26th October, 2023
Okta Discloses Security Incident Involving Stolen Credentials and Customer Data Exposure
Identity services provider Okta disclosed a security incident where threat actors exploited stolen credentials to access its support case management system. While this system is separate from Okta's production service, it allowed the threat actor to view files uploaded by certain Okta customers as part of recent support cases. These files can contain sensitive data, including cookies and session tokens.
Okta worked with impacted customers to revoke session tokens to prevent abuse. Okta did not disclose the scale or the exact timing of the attack, but it confirmed the incident affected about 1% of its customers. BeyondTrust and Cloudflare were among the targeted customers, with Cloudflare experiencing a sophisticated attack but no impact on customer data.
Record-Breaking Surge in Ransomware Attacks: New Threat Actors Emerge
In September, ransomware attacks hit a record high, with 514 victims exposed on leak sites, marking a 153% increase compared to the previous year. New threat actors contributed to this surge, with LostTrust ranking as the second most active group. While established actors like Lockbit remained active, the volume of attacks and the emergence of new groups were noteworthy. Industrials, consumer cyclicals, and technology sectors were the primary targets, with the healthcare sector witnessing an 86% increase in attacks compared to August.
North America remained the primary target of cybercriminals, experiencing 258 attacks in September. Europe was the second most targeted region with 155 attacks, followed by Asia in third place with 47 attacks. The surge in ransomware attacks during September was partly anticipated for that time of year. However, the volume of attacks and the emergence of new threat actors were notable trends. These new threat actors are increasingly utilizing the Ransomware as a Service (RaaS) model and exploring various tactics to pressure victims into paying ransoms.
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Critical Vulnerability Disclosure: VMware's vCenter Server at Risk
VMware, a leading virtualization and cloud tech provider, disclosed a critical vulnerability (severity score: 9.8/10) in its vCenter Server. This flaw allows hackers to execute remote code. vCenter Server manages virtualized environments, offering a unified interface for multiple hosts.
The vulnerability is linked to an out-of-bounds write issue in the DCE/RPC protocol used for network-distributed application communication. The flaw permits unauthorized data access with non-admin administrative privileges. VMware recommends immediate patching, with no viable workarounds. Additionally, this also marks the end-of-life for older vCenter Server versions. VMware's products and services are utilized by major banks, telecom companies, the UK government, and others.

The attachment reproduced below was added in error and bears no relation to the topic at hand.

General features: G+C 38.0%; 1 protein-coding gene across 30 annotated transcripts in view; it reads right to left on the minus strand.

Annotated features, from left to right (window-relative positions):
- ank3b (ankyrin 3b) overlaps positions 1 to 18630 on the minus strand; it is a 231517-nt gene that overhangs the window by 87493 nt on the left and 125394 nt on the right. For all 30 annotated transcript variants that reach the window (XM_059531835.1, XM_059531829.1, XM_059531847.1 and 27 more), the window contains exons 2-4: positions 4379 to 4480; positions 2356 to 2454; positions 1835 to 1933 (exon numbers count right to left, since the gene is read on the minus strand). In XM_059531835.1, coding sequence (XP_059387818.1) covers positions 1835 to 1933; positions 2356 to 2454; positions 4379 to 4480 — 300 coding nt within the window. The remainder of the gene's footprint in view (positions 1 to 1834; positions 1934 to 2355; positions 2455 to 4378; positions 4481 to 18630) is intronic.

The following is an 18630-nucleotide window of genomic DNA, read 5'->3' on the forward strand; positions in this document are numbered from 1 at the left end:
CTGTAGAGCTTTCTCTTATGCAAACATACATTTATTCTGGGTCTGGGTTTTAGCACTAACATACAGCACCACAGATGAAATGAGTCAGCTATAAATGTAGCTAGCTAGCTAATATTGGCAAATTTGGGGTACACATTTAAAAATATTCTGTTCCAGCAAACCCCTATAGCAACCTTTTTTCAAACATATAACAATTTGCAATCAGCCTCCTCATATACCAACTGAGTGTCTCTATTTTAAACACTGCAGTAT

Cloudflare Mitigates Thousands of Hyper-Volumetric HTTP DDoS Attacks Exploiting HTTP/2 Rapid Reset Flaw and Other DDOS Trends
Cloudflare reported mitigating thousands of hyper-volumetric HTTP distributed denial-of-service (DDoS) attacks that exploited the HTTP/2 Rapid Reset vulnerability. This campaign led to a 65% increase in HTTP DDoS attack traffic in Q3, with 89 attacks exceeding 100 million requests per second. Total attack requests in the quarter reached 8.9 trillion, up from 5.4 trillion in Q2 and 4.7 trillion in Q1 2023.
The HTTP/2 Rapid Reset flaw (CVE-2023-44487) was disclosed recently and was used in attacks targeting major providers like AWS, Cloudflare, and Google Cloud. Botnets utilizing cloud platforms and HTTP/2 were able to launch hyper-volumetric DDoS attacks with a small number of nodes. Industries targeted by these attacks include gaming, IT, cryptocurrency, computer software, and telecom. The U.S., China, Brazil, Germany, and Indonesia were the primary sources of L7 DDoS attacks, while the U.S., Singapore, China, Vietnam, and Canada were the main targets. DNS-based DDoS attacks were the most common for the second consecutive quarter, followed by SYN floods, RST floods, UDP floods, and Mirai attacks.
iLeakage: New Side-Channel Attack Targets Apple CPUs and Safari Browser
Researchers have discovered a new side-channel attack called "iLeakage" targeting Apple's A- and M-series CPUs in iOS, iPadOS, and macOS devices. This innovative attack methodology exposes a vulnerability that enables the extraction of sensitive data from the Safari web browser. iLeakage represents the first instance of a Spectre-style speculative execution attack on Apple Silicon CPUs. It affects all Apple devices released since 2020 that are powered by A-series and M-series ARM processors.
Of particular importance, iLeakage circumvents Apple's security measures and employs timer-less and architecture-agnostic techniques to differentiate cache hits from misses. Ultimately, this process leads to information leakage within Safari's rendering process. While the practical exploitation of this vulnerability is unlikely due to the high level of technical expertise required, the research emphasizes the persistent threat posed by hardware vulnerabilities in the modern computing landscape.